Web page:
If You Talk Too Much: Health Effects of Excessive Talking

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- Updated on September 13, 2020

If You Talk Too Much: Health Effects of Excessive Talking 1By Dr. Artour Rakhimov, Alternative Health Educator and Author

- Medically Reviewed by Naziliya Rakhimova, MD

If You Talk Too Much: Health Effects of Excessive Talking

If You Talk Too Much: Health Effects of Excessive Talking Can too much talking or excessive talkativeness, undermine our health? Normal people, as one Western study found, breathe twice as much air when they speak. That reduces their brain CO2 and O2 stores. Long conversations with others, on the phone and excessive talkativeness can thereby cause many side effects such as, dizziness, light-headedness, loss of concentration, emotional instability, muscular tension, and abnormal posture.

Furthermore, even 10-20 minutes of continuous speaking on a cell phone resets the breathing center to lower arterial and brain CO2 levels promoting hyperventilation, tissue hypoxia and chronic diseases.

Measuring effects of excessive talking

Effects of overbreathing on brain oxygen levels A study conducted by the National Center for Neurogenic Communication Disorders and Department of Speech and Hearing Sciences, The University of Arizona (Tucson, USA) entitled Influence of continuous speaking on ventilation revealed that the average ventilation increased from resting 7 l/min to almost 14 l/min during ordinary (unemotional) speeches (Hoit & Lohmeier, 2000). The average initial end-tidal CO2 pressure of these healthy young American men was almost 38 mm Hg. After 10 minutes of speaking, it dropped to about 31 mm Hg.

A quick calculation shows that their average initial CP (body-oxygen test result) was about 29 seconds. After 10 min of public speaking their average CP was correspondent to 14 s. Hence, 10 min of speaking reduced, as one of the side effects, their brain oxygenation about two times. That is a great disadvantage for mental and physical health. For most subjects in this study, even many minutes of rest or recovery were not enough to completely restore initial CO2 levels in the lungs and oxygen levels in body cells.

How talkativeness promotes chronic diseases

Breathing rates in healthy, normal people vs diseases

Excessive talkativeness or talking too much produces many other devastating side effects and promotes any chronic disease: cancer, heart disease, diabetes, obesity, and many others. Furthermore, the additional negative effects of modern speaking skills include mouth breathing (for inhalations) and thoracic breathing (using the upper chest). Both of these factors are disadvantages that further reduce oxygen delivery to body cells.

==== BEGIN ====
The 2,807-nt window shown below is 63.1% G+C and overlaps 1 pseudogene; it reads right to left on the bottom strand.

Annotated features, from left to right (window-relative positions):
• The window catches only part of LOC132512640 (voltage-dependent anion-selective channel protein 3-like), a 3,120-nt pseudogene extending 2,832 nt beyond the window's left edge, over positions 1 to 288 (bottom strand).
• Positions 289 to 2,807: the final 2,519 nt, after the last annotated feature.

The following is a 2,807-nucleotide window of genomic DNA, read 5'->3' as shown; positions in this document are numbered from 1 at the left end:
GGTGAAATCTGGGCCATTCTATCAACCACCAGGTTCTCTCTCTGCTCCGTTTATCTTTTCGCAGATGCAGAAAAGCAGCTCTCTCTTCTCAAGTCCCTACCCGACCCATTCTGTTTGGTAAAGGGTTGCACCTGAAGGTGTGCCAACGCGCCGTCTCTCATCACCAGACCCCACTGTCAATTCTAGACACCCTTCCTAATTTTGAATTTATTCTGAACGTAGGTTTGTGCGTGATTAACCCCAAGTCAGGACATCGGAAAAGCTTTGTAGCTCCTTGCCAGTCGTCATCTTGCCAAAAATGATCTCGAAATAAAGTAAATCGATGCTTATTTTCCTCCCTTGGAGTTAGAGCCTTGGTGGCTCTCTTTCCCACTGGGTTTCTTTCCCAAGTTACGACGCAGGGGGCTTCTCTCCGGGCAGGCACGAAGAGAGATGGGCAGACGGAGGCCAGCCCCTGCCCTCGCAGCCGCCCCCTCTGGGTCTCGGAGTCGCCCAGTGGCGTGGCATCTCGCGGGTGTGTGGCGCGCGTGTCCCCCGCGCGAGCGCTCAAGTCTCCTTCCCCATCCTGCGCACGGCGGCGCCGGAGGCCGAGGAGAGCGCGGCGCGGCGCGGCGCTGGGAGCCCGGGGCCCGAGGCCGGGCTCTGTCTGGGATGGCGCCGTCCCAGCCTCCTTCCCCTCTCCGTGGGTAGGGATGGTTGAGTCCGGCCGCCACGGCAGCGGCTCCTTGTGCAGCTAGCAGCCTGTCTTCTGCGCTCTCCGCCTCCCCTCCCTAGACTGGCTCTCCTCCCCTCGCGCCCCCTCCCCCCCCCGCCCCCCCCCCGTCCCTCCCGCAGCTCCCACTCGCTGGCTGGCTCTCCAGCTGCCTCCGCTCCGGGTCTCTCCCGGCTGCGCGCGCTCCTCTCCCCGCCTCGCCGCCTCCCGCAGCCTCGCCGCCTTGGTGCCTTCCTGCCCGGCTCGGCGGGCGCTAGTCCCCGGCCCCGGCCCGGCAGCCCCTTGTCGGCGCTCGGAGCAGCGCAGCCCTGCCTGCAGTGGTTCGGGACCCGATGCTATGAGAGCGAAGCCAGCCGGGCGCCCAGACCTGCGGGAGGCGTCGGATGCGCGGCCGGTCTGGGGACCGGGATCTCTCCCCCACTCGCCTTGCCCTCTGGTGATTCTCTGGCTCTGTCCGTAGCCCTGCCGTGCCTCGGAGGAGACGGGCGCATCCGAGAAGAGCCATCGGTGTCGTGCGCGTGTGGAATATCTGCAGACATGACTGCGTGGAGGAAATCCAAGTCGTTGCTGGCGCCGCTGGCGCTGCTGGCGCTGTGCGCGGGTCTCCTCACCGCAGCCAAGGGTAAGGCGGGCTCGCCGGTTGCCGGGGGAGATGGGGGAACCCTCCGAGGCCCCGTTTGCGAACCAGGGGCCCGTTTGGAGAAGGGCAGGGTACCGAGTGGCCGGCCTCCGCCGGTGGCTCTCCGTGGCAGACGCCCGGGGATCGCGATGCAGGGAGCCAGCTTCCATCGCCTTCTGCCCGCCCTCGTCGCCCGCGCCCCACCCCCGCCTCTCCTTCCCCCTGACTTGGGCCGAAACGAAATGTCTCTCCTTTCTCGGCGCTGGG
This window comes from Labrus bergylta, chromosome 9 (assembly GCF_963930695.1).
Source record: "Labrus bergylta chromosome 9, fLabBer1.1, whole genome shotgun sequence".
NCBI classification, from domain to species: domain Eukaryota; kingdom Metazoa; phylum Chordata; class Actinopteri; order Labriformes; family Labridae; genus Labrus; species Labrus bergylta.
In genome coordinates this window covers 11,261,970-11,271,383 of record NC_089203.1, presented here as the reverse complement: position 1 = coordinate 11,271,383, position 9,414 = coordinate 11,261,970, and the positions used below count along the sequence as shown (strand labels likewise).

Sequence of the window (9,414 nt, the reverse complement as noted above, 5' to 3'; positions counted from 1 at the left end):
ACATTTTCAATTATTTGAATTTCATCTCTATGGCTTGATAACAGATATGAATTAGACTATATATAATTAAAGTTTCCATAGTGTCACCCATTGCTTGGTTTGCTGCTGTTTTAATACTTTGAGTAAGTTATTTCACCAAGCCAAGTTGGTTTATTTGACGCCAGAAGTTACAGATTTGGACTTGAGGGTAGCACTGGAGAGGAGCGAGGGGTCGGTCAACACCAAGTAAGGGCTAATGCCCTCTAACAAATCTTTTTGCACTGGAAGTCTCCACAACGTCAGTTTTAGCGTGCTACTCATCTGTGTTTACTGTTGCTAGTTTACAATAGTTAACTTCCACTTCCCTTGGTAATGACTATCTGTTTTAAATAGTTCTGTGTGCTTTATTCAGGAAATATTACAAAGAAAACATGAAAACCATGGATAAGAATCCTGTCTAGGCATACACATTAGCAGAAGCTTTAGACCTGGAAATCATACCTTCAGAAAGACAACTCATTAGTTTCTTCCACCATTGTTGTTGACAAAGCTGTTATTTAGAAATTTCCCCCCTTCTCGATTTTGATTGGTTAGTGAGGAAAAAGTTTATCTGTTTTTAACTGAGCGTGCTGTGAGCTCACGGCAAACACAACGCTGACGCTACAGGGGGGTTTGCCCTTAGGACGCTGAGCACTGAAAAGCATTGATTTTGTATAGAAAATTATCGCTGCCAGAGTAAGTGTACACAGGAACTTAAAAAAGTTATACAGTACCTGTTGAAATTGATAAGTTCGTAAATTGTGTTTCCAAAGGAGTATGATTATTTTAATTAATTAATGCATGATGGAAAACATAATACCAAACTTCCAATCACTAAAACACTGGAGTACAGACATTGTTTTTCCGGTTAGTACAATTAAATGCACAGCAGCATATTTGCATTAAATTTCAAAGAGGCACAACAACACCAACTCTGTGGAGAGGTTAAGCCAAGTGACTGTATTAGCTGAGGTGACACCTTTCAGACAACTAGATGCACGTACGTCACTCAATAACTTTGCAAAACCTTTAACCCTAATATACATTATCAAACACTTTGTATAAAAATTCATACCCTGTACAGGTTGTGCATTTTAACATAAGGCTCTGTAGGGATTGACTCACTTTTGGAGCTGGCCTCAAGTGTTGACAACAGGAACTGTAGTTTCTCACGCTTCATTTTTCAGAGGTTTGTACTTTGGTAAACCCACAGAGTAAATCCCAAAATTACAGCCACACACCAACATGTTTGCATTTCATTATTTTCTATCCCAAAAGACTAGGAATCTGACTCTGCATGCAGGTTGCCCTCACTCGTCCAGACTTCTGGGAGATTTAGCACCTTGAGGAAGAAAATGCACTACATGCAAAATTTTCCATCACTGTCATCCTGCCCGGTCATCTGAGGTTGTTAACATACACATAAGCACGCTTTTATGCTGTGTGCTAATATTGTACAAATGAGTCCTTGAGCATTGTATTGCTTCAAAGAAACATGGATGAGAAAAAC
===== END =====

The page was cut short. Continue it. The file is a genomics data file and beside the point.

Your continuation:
During lectures and public speeches, or when just talking too much, it is important not to take deep inhalations between phrases (Buteyko, 1969). Dr. Buteyko and about 180 Soviet medical doctors (breathing practitioners) developed other ideas described on the web page “Speaking skills“, as a part of the Buteyko breathing retraining method that increases body oxygenation.

Questions. What can you say about breathing, emotions, and postures of these talking women? Is this picture typical of modern times?

There is one great method and trick that is known to a very few people. This method relates to the technique how to talk for hours every day (sometimes, it is a part of a regular working day or job), and avoid all negative effects of related to excessive talkativeness. In fact, you can get even more oxygen in body cells and become healthier if you apply one simple natural remedy any time when you need to speak. This remedy is explained right below here as your bonus content.

You need to pedal on an exercise bike or do some other continuous physical activity (e.g., lifting dumbbells) any time when you need to talk for minutes or longer.


Medical references

Buteyko KP, Lecture in the Moscow State University, Soviet national journal Nauka i zshizn’; [Science and life], Moscow, issue 10, October 1977.

Hoit JD & Lohmeier HL, Influence of continuous speaking on ventilation, J Speech Lang Hear Res. 2000 Oct; 43(5): p. 1240-1251.

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* Illustrations by Victor Lunn-Rockliffe